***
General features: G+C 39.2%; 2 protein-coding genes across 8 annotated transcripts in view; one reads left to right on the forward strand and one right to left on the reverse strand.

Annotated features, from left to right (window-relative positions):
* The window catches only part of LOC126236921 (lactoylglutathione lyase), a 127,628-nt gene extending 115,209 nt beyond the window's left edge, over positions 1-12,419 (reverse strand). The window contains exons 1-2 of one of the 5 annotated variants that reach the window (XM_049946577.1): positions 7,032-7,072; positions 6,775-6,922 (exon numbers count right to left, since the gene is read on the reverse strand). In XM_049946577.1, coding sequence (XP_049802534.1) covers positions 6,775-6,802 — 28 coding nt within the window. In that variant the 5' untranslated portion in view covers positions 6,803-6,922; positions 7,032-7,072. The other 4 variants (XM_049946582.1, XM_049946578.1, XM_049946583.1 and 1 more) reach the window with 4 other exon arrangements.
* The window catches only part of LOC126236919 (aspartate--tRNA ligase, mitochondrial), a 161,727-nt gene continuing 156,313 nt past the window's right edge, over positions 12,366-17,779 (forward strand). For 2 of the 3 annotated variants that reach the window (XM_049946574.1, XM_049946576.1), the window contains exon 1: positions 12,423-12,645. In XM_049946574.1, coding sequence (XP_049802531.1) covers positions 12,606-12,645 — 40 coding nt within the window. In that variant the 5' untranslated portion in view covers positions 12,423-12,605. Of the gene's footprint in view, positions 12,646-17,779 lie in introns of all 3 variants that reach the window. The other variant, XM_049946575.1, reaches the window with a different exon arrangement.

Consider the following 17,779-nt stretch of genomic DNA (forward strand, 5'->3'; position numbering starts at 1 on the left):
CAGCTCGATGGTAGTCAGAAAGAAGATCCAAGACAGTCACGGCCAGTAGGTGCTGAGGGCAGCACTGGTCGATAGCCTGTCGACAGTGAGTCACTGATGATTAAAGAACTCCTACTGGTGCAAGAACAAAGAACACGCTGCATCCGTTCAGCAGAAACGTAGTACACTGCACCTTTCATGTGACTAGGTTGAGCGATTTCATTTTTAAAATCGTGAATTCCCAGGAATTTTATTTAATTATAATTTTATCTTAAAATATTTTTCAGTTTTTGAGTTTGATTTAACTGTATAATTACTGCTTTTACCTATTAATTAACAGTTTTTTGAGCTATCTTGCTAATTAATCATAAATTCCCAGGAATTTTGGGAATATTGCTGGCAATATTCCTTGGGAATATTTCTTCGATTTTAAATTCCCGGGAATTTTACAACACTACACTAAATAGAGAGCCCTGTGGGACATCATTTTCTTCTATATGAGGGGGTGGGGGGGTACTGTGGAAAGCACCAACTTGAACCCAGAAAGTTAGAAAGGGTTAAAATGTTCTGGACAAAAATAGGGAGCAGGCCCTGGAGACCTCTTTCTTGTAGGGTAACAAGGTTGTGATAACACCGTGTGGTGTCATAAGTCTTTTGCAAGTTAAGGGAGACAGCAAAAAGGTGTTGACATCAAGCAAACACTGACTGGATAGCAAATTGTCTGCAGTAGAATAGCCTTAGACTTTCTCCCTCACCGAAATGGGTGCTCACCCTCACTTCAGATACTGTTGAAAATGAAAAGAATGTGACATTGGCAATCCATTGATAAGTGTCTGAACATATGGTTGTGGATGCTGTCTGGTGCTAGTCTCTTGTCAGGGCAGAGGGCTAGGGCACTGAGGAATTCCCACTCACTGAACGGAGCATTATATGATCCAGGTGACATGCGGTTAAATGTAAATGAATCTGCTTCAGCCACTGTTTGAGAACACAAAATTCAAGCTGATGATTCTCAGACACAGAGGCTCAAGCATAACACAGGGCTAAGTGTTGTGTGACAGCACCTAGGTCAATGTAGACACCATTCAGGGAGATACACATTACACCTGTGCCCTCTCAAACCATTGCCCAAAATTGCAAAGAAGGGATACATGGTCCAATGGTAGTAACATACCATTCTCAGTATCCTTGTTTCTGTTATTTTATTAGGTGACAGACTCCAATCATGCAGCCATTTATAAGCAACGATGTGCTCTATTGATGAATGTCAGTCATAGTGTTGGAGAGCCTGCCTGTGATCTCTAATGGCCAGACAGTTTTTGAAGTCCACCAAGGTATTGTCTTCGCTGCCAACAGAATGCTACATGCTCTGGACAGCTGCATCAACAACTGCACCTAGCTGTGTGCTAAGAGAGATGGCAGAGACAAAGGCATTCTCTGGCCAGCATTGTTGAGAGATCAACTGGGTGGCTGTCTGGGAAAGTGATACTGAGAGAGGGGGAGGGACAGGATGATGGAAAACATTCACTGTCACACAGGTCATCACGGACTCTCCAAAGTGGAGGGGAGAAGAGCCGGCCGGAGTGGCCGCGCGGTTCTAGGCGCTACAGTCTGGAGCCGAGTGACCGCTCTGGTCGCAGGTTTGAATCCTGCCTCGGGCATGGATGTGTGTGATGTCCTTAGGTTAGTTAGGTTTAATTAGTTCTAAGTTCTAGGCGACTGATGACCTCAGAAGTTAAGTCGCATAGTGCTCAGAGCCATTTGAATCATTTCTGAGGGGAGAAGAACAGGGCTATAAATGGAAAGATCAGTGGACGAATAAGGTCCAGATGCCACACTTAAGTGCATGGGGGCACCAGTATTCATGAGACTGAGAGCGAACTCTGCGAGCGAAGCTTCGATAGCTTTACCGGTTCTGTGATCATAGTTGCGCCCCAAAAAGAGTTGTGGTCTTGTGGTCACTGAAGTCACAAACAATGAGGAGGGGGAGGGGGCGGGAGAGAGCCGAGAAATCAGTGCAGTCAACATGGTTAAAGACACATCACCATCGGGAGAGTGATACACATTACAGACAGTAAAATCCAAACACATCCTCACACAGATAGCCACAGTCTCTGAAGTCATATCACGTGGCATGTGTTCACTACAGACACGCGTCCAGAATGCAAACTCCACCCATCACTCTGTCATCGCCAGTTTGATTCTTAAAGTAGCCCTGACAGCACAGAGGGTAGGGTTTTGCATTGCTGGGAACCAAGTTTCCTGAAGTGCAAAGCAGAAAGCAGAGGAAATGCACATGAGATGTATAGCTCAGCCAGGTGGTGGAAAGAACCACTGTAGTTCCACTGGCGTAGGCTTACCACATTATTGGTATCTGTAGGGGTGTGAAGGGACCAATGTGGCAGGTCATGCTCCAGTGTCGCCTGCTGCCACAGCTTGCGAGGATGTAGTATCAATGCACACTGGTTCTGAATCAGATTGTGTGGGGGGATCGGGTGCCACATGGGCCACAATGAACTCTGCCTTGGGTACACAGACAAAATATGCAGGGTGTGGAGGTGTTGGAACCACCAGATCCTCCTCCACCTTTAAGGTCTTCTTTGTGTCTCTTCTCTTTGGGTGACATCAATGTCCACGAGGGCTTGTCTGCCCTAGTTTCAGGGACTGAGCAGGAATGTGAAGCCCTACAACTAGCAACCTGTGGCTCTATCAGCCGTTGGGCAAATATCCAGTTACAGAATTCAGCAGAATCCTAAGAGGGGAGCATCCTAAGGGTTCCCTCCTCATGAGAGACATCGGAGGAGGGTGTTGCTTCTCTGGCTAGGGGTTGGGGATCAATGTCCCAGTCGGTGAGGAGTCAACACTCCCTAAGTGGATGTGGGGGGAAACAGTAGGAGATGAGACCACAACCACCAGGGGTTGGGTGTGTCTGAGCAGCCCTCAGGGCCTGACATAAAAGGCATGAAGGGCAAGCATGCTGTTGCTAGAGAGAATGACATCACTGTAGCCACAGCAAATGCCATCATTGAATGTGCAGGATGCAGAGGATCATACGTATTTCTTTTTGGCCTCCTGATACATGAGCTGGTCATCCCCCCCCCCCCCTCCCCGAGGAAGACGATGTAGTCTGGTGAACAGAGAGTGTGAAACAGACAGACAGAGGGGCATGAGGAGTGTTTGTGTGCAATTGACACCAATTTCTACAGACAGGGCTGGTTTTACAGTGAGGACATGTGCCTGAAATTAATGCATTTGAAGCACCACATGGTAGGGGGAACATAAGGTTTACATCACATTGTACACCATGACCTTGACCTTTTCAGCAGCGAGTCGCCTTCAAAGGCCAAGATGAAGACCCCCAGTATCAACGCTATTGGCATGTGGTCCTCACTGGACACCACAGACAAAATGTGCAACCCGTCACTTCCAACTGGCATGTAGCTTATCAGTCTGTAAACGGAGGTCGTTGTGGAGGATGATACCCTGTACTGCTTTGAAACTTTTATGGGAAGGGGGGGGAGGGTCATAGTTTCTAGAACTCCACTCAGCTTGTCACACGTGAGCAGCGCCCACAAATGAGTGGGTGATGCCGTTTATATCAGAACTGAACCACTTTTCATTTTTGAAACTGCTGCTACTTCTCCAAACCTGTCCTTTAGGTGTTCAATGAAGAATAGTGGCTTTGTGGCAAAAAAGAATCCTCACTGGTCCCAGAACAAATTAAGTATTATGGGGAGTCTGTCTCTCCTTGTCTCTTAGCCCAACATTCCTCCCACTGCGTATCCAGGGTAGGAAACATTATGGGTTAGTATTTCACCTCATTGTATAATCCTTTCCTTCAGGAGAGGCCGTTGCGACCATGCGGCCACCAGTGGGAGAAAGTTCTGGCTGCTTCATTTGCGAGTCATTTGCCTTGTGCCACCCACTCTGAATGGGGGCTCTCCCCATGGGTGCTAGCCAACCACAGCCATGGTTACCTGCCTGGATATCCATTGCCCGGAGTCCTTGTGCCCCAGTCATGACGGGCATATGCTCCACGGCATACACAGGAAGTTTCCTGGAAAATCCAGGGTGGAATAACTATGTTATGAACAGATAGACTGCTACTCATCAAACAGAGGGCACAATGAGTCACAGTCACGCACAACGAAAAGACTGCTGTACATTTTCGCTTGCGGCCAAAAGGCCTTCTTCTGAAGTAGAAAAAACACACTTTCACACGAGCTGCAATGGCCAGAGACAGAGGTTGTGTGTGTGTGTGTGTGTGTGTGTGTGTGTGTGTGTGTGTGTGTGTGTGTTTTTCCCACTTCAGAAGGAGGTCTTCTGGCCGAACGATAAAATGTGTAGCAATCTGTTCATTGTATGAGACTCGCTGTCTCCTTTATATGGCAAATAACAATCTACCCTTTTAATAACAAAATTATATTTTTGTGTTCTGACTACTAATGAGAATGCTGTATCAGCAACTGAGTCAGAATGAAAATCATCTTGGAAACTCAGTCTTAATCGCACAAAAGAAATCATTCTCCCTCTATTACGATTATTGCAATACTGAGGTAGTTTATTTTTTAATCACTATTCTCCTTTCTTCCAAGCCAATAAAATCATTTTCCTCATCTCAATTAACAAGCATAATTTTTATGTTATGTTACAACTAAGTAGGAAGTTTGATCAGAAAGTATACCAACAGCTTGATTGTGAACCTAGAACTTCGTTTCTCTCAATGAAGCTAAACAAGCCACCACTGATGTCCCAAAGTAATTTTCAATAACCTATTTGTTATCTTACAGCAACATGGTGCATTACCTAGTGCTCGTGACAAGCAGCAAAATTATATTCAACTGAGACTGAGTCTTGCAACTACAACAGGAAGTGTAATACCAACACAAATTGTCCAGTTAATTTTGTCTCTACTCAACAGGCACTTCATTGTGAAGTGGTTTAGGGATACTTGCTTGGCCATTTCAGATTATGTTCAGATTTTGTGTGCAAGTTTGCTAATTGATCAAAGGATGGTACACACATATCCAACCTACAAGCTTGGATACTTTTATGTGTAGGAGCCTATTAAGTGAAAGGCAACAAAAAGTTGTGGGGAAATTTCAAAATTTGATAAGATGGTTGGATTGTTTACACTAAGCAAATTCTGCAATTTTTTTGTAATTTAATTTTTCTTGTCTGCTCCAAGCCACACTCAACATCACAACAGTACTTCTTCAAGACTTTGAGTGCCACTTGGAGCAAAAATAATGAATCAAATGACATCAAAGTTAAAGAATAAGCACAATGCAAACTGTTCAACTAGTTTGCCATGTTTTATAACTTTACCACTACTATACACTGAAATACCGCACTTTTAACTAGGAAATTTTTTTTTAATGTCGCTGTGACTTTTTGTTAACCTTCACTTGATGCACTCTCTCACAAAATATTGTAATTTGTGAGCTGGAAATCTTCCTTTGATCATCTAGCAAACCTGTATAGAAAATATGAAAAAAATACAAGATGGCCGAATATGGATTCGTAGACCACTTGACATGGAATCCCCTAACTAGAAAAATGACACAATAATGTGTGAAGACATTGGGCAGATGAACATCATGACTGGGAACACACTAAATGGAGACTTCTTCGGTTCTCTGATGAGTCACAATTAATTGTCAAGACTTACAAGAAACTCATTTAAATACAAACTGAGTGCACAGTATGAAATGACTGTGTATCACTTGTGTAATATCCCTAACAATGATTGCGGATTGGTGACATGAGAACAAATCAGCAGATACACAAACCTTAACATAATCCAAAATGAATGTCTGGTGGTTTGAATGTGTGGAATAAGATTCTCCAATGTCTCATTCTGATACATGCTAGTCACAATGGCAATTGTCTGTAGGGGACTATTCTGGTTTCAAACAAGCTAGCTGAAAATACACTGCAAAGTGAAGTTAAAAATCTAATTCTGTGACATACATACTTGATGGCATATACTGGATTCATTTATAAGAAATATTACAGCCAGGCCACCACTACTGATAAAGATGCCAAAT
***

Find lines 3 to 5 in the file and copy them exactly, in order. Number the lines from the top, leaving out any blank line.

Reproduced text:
* The window catches only part of LOC126236921 (lactoylglutathione lyase), a 127,628-nt gene extending 115,209 nt beyond the window's left edge, over positions 1-12,419 (reverse strand). The window contains exons 1-2 of one of the 5 annotated variants that reach the window (XM_049946577.1): positions 7,032-7,072; positions 6,775-6,922 (exon numbers count right to left, since the gene is read on the reverse strand). In XM_049946577.1, coding sequence (XP_049802534.1) covers positions 6,775-6,802 — 28 coding nt within the window. In that variant the 5' untranslated portion in view covers positions 6,803-6,922; positions 7,032-7,072. The other 4 variants (XM_049946582.1, XM_049946578.1, XM_049946583.1 and 1 more) reach the window with 4 other exon arrangements.
* The window catches only part of LOC126236919 (aspartate--tRNA ligase, mitochondrial), a 161,727-nt gene continuing 156,313 nt past the window's right edge, over positions 12,366-17,779 (forward strand). For 2 of the 3 annotated variants that reach the window (XM_049946574.1, XM_049946576.1), the window contains exon 1: positions 12,423-12,645. In XM_049946574.1, coding sequence (XP_049802531.1) covers positions 12,606-12,645 — 40 coding nt within the window. In that variant the 5' untranslated portion in view covers positions 12,423-12,605. Of the gene's footprint in view, positions 12,646-17,779 lie in introns of all 3 variants that reach the window. The other variant, XM_049946575.1, reaches the window with a different exon arrangement.

Consider the following 17,779-nt stretch of genomic DNA (forward strand, 5'->3'; position numbering starts at 1 on the left):